Hartford police begin using drones to find stolen cars, missing persons
The grant-funded program was created in consultation with the FAA and required six weeks of training
By Rebecca Lurye
HARTFORD, Conn. — Hartford police have begun using drones to track four-wheelers, dirt bikes and stolen cars, and assist with other situations like missing person’s cases and crowd control for large events.
The new, grant-funded drone program officially began in August when officers used one of the devices to quickly sweep Keney Park for a missing 8-year-old, a job that would otherwise have taken 20 officers, Police Chief Jason Thody said during a news conference Wednesday. In a matter of minutes, drone footage covered the entire park, confirming there was no sign of the child, who was soon located elsewhere.
“We can cover so much area with a drone that would take a really long time with cops on foot, especially at night — putting cops in areas with flashlights out in the woods,” said Sgt. Chris Mastrioanni, who leads the department’s drone program. “A drone can really take the place of that and do it really quickly and efficiently.”
The program, which follows FAA, state and local regulations, is nearly four years in the making.
It was November 2017 when the department announced it would start using drones to covertly follow suspects’ vehicles, and drivers operating illegal ATVs, dirt bikes and quads, rather than engaging in high-speed chases.
The department bought the devices as part of a broader expansion of its surveillance program, which at the time boasted a network of more than 700 cameras throughout the city. The new technology, including computer software and 200 additional cameras, was backed by $2.5 million in state funds.
The department had up to $100,000 to spend on the drone program and its continued operation, according to Mastrioanni. He did not say how much of that has been spent.
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State Sen. John Fonfara, a Democrat who represents Hartford and Wethersfield, helped secure the funding for Hartford police. He was among those who suggested the police department use drones to address the growing danger of illegal, off-road vehicles in Hartford parks and neighborhoods.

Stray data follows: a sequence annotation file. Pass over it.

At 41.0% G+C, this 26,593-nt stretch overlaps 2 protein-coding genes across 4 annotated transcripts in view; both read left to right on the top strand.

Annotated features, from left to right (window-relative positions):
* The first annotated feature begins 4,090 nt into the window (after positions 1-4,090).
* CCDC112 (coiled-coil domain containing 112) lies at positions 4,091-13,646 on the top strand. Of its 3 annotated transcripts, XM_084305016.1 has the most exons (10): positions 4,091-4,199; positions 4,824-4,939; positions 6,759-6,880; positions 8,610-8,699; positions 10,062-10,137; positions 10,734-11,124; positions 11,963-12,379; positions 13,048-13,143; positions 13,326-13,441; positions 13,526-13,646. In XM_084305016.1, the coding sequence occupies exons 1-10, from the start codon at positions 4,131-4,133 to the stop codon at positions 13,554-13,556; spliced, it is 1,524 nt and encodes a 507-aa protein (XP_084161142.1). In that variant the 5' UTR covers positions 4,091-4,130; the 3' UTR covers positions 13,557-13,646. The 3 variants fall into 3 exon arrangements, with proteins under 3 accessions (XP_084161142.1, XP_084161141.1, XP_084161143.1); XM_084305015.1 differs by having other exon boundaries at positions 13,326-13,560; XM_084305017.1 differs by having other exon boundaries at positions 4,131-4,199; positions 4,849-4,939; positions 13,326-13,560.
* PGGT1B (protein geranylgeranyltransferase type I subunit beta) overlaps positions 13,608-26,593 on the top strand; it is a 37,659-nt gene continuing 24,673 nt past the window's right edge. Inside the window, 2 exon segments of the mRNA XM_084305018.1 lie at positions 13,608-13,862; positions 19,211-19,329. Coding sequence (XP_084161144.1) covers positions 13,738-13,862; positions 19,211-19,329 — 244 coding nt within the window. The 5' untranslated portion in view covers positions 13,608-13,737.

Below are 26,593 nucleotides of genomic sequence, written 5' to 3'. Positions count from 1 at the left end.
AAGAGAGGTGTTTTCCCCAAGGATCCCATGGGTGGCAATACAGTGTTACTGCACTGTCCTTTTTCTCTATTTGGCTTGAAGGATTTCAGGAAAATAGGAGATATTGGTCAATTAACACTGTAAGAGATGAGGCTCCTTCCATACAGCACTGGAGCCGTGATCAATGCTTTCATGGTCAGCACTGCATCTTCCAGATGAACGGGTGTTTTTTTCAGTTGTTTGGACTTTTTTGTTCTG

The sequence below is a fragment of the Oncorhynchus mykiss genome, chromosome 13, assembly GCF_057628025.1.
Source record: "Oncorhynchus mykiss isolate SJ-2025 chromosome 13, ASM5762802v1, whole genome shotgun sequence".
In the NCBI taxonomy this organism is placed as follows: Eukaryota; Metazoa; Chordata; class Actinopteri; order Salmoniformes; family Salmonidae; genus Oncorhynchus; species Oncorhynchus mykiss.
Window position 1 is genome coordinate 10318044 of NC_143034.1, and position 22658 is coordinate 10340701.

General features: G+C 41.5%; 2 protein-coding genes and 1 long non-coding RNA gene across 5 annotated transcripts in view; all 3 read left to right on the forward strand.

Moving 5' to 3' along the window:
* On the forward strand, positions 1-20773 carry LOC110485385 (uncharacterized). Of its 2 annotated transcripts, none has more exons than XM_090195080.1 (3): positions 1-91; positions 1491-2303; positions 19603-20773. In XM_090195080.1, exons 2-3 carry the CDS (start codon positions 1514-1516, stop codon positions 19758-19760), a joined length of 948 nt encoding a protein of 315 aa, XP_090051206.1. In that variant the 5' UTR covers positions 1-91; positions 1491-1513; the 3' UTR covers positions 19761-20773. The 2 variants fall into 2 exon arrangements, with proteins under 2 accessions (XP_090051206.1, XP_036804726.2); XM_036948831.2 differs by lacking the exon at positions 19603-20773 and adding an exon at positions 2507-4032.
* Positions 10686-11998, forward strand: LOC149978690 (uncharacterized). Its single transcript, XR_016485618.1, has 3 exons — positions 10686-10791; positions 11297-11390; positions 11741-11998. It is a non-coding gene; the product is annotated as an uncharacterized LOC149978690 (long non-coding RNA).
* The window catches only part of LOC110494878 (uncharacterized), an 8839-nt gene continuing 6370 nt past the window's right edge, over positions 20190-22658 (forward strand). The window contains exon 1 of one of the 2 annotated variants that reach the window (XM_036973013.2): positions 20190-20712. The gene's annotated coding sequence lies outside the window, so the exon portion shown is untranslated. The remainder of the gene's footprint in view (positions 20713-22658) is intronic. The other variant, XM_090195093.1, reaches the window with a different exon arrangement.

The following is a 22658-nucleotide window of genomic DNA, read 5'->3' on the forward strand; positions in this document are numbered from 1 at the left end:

The drivers, mostly from out of town, would take off whenever police tried to pull them over. And officers couldn’t chase them without endangering other drivers and pedestrians.
However, a drone could provide a vantage point 400 feet in the air from which to follow the vehicles, allowing police to apprehend them in a safe location, Thody said.
“It was a kind of an out of the box way of dealing with a problem that we really didn’t have a good answer to,” he said. “We know we don’t want to be out there pursuing these vehicles, but we have to have a way to track them and this was a great idea.”
The department consulted with the Federal Aviation Administration and other police agencies to design its program and provided officers with a six-week training program ahead of their pilot’s exams.
Mastrioanni is now one of four Hartford officers certified by the FAA to pilot the department’s 10 drones, which includes one all-weather device that can be flown in snow and rain.
2021 guide to drones in law enforcement (eBook)
It is hard to think of any technology that has seen such rapid and widespread integration into law enforcement operations as drones. The number of agencies using UAS has skyrocketed, as has the number of use cases for police drones. It is the diversity and affordability of this new technology that makes it so invaluable for police departments.
Since launching the program in August, the department has successfully tracked one stolen vehicle, Mastrioanni said. Officers arrested the occupants, who had been committing robberies all across the state, and seized one fake firearm, he said.
Drones have also been deployed in response to burglaries to quickly determine whether a suspect is on the roof of a building, Mastrioanni said. They make quick work of scanning large areas, like the Connecticut River, for missing people.
On Saturday, the department will use them to monitor traffic during the Hartford Marathon.
While the devices can be used in a variety of situations, regular patrols are not one of them, Thody said. They are only used for specific events and incidents, and the purpose of each flight is recorded with the FAA, along with detailed information about the drone’s flight.
The footage captured is also available to the public under the Freedom of Information Act, Mastrioanni said.
Thr Hartford City Council has considered enacting a policy to further regulate the department’s drone use.
Working Families Party members Wildaliz Bermudez and Josh Michtom are updating their previous proposal, which called for accountability measures to prevent the department from violating residents’ privacy.
Michtom said Wednesday he wants a city policy to clarify when it is appropriate for police to use their drones and what happens to the footage they capture. He said he’s asked for the police department’s policy but has not seen it yet.
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